Throughout this description, the term, “consumer electronic system” refers to systems that supports/holds and optionally charges consumer electronic device. Consumer electronic systems optionally perform other functions such as amplifying audio and presenting the audio through speakers, as well as displaying the time, clock radio functions, etc.

Throughout this description, the term, “USB port” refers to an industry standard interface port, commonly known as “Universal Serial Bus.” This particular port has become ubiquitous for many applications and uses, many of which do not utilize the integrated high-speed serial interface, and, instead, use only the standard power connection for powering of devices connected to the USB ports (e.g., digital music players, smart phones . . . ). Although the specific term, “USB” is used throughout this description and drawings, the invention and claims are not limited to any particular port or type of port, connector, nor is it limited to using such port for power only, power and communications, or communications only.

Referring to FIGS. 1, 2, and 3, perspective views of a consumer electronic system 200 having multiple consumer electronic device cradles 208/270 is shown. In this example, the consumer electronic system 200 is shown having three cradles 208/270, although any number of cradles 208/270 is anticipated, including, but not limited to one cradle 270. Each cradle 208/270 has a set (pair) of support walls 500 for resting a consumer device 50/56/60 (see FIG. 2) against such. For smaller consumer devices 50, an end of the consumer device rests within the cavity 510. Each support wall 500 has a gap 271 for cable routing. Although not required, it is preferred that the gap 271 continue to the bottom of the cavity 510 such that, when consumer devices that have bottom edge connectors rest in the cavity 510, the cable 30 is easily routed out through the gap 271 without perturbing the consumer device 50/56/60.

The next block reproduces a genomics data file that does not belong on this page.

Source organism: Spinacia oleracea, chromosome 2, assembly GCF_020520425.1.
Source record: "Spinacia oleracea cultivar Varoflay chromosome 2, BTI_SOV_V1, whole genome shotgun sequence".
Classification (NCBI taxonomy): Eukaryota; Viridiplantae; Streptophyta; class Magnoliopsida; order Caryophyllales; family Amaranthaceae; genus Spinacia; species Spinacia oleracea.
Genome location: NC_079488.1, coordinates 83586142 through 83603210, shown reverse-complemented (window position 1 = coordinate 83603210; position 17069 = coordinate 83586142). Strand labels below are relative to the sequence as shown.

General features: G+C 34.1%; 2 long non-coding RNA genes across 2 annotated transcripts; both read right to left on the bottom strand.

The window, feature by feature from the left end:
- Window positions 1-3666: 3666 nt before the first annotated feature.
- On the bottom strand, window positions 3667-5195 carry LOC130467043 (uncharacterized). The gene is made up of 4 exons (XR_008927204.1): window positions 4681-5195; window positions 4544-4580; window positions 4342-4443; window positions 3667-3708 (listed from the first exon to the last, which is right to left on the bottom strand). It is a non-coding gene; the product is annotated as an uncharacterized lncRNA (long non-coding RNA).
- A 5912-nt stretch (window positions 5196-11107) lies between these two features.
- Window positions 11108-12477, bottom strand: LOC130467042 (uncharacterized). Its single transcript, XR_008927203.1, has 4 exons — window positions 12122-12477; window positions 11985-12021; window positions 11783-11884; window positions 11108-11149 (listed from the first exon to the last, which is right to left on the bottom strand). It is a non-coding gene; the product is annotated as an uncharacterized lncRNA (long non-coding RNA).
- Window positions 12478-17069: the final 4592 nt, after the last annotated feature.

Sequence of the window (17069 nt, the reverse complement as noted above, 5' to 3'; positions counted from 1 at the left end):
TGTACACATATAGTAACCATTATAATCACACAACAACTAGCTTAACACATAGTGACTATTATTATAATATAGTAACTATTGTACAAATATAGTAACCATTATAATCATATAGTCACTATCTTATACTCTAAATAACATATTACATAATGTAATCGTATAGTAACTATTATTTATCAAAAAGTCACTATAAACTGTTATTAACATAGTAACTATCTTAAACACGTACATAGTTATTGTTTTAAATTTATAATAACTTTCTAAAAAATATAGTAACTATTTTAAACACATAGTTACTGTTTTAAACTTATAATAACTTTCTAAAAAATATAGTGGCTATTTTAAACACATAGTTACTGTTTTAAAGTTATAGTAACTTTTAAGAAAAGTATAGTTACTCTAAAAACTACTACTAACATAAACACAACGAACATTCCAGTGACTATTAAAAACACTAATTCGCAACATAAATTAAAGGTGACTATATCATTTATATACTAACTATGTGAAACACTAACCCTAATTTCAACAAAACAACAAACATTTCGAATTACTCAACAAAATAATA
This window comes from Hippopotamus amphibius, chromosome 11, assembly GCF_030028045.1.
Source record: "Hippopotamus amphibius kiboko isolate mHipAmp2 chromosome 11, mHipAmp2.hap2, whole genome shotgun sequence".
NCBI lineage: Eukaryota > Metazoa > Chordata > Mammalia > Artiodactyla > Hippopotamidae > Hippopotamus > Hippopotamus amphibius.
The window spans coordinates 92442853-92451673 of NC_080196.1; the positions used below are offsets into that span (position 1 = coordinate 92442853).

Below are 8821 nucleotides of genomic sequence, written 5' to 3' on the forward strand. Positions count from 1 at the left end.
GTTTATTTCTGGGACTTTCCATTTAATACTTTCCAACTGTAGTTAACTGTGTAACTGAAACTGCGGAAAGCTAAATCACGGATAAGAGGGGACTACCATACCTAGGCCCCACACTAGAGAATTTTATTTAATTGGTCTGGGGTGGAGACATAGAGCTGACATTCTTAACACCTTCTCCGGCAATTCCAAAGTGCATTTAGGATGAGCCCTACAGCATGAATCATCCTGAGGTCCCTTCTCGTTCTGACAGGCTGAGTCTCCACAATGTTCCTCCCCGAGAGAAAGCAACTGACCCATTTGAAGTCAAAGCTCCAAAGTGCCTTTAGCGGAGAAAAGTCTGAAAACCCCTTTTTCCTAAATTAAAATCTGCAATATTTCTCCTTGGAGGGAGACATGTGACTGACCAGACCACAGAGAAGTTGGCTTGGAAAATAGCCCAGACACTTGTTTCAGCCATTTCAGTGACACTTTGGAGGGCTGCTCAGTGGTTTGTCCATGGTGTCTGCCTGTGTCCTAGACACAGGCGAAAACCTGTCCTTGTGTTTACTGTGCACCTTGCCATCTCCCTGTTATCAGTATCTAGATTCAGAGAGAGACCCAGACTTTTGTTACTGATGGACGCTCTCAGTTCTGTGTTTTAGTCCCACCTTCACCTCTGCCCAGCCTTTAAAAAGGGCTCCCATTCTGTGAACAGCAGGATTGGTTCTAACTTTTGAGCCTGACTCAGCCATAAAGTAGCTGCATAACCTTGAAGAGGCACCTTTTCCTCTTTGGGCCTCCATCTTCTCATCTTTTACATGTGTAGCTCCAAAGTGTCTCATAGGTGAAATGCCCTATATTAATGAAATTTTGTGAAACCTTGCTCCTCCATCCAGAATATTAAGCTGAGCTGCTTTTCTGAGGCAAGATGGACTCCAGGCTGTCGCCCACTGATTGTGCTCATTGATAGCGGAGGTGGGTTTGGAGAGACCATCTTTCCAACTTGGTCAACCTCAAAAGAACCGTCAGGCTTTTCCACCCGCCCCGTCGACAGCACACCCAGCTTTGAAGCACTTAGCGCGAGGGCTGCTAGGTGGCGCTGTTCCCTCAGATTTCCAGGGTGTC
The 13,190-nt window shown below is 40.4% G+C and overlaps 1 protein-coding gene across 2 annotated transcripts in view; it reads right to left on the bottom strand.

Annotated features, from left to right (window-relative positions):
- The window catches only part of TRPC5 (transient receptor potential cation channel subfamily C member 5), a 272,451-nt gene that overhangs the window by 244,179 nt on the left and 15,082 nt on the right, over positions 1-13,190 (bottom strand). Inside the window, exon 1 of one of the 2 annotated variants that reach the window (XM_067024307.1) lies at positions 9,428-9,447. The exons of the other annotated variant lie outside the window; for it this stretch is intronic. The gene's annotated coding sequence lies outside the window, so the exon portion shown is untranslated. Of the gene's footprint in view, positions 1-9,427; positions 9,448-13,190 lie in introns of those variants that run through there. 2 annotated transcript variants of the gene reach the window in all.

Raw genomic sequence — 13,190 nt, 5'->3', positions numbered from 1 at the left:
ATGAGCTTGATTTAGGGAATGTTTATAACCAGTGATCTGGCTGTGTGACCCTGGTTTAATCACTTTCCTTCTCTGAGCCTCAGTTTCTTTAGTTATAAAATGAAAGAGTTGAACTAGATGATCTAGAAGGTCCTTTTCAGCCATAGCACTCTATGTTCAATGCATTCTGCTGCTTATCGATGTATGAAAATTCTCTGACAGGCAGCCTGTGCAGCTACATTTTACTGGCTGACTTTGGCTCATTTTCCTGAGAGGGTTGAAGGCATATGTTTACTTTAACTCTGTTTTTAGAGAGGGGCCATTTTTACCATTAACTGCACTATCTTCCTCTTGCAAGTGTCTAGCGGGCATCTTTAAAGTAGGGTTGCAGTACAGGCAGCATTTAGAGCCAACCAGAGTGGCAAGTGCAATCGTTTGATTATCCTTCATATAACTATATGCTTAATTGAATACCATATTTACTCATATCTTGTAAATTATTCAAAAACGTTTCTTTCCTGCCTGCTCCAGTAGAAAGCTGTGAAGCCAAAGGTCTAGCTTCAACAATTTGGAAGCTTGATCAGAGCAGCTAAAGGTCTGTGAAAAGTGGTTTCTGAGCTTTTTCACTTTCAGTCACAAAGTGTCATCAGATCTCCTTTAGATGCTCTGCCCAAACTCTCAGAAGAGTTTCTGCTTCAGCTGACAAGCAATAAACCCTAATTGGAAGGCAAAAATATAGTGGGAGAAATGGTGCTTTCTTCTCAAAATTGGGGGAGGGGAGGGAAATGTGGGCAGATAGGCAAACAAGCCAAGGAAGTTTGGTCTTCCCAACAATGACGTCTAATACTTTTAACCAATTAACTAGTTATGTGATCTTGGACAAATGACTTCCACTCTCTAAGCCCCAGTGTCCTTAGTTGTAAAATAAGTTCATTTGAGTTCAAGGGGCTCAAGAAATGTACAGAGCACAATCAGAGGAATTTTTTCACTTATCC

As shown in FIGS. 2-4, in some embodiments cutouts 504 are provided such that when the support walls 500 are in the closed position, the support walls 500 preferably lay flush within the cutouts 504 in the enclosure of the consumer electronic system 200. To facilitate ease in deploying the support walls 500, in a preferred embodiment, a tail end 501 of each support wall 500 is positioned on an opposing side of the pivot point 502 (see FIG. 4) to provide ease of deploying, in that, when the support walls 500 are in the closed position, pressing on the tail end 501 of the support walls 500, flip the support walls 500 into the deployed position, ready to support a consumer device 50/56/60.

In some embodiments, the cradles 208/270 are staggered with one cradle 208 positioned behind other cradles 270. In this way, a larger consumer electronic device 60 (e.g. a tablet computer 60) is accommodated within the cradle 208 (e.g. between the support wall 500 and the nubs 512d) without encroaching on the other cradles 270 as shown in FIG. 3.

In some embodiments, a cable manager is provided, preferably through a wire spool 552 with cap 558. In the example shown, the wire spool 552 has a cap 558 with one or more cable clips 556 (U-shaped indentations that hold a cable 30 that is pressed into the clips 556) around a periphery of the cap 558. In use a host-end (end towards the host connect 33) of the device cable 30 is wrapped around the wire spool 552 then fed through one of the cable clips 556 to maintain such wrapping. The USB connector 33 of the cable 30 is plugged into a USB port 554 that, in this example, is positioned on the cap 558. Note, in alternate embodiments, other locations for the USB ports 554 are anticipated, including locations on the consumer electronic system 200. Although each cap 558 is shown with three USB ports 554, any number of USB ports 554 is anticipated, including one USB port 554, as well is any type of connector, not limited to a USB port 554 or USB connector 554.

In some embodiments, nubs 512d are located on the base at the top-front of each cavity 510. The nubs 512d provide support to larger consumer electronic devices 60 that don't fit within the cavity 510.

Although not required, it is preferred that each cradle be staggered as shown. Such staggering provides visibility of each consumer electronic device's display 52 while, for example, charging. Note, that it is also anticipated that, other than charging, the consumer electronic systems 200 also includes data connections on the USB ports 554 and, in some embodiments, provide USB hub functionality (not shown) in support of data connection while the consumer electronic devices 50/56/60 are charging. In such, the interface connectors 554 include data connections as well as power connections.